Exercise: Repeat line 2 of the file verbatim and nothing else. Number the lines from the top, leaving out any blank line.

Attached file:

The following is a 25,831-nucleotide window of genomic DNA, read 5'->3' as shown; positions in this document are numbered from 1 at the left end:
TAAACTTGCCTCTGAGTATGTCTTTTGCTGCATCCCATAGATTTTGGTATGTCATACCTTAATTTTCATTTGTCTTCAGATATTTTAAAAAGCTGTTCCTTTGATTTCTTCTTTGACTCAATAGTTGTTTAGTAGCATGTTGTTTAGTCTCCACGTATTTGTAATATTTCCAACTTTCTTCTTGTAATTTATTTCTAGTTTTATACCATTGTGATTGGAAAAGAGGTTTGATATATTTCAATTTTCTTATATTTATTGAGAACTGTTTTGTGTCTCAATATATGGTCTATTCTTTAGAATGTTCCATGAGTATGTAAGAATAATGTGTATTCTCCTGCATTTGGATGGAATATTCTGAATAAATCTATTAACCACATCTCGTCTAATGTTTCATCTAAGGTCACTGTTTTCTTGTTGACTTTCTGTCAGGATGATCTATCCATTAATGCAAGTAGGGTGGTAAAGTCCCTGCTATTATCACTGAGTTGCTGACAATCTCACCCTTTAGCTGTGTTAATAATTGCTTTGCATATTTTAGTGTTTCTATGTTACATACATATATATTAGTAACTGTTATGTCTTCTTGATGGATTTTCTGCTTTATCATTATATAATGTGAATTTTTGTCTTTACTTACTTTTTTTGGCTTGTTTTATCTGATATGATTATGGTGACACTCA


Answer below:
TAAACTTGCCTCTGAGTATGTCTTTTGCTGCATCCCATAGATTTTGGTATGTCATACCTTAATTTTCATTTGTCTTCAGATATTTTAAAAAGCTGTTCCTTTGATTTCTTCTTTGACTCAATAGTTGTTTAGTAGCATGTTGTTTAGTCTCCACGTATTTGTAATATTTCCAACTTTCTTCTTGTAATTTATTTCTAGTTTTATACCATTGTGATTGGAAAAGAGGTTTGATATATTTCAATTTTCTTATATTTATTGAGAACTGTTTTGTGTCTCAATATATGGTCTATTCTTTAGAATGTTCCATGAGTATGTAAGAATAATGTGTATTCTCCTGCATTTGGATGGAATATTCTGAATAAATCTATTAACCACATCTCGTCTAATGTTTCATCTAAGGTCACTGTTTTCTTGTTGACTTTCTGTCAGGATGATCTATCCATTAATGCAAGTAGGGTGGTAAAGTCCCTGCTATTATCACTGAGTTGCTGACAATCTCACCCTTTAGCTGTGTTAATAATTGCTTTGCATATTTTAGTGTTTCTATGTTACATACATATATATTAGTAACTGTTATGTCTTCTTGATGGATTTTCTGCTTTATCATTATATAATGTGAATTTTTGTCTTTACTTACTTTTTTTGGCTTGTTTTATCTGATATGATTATGGTGACACTCA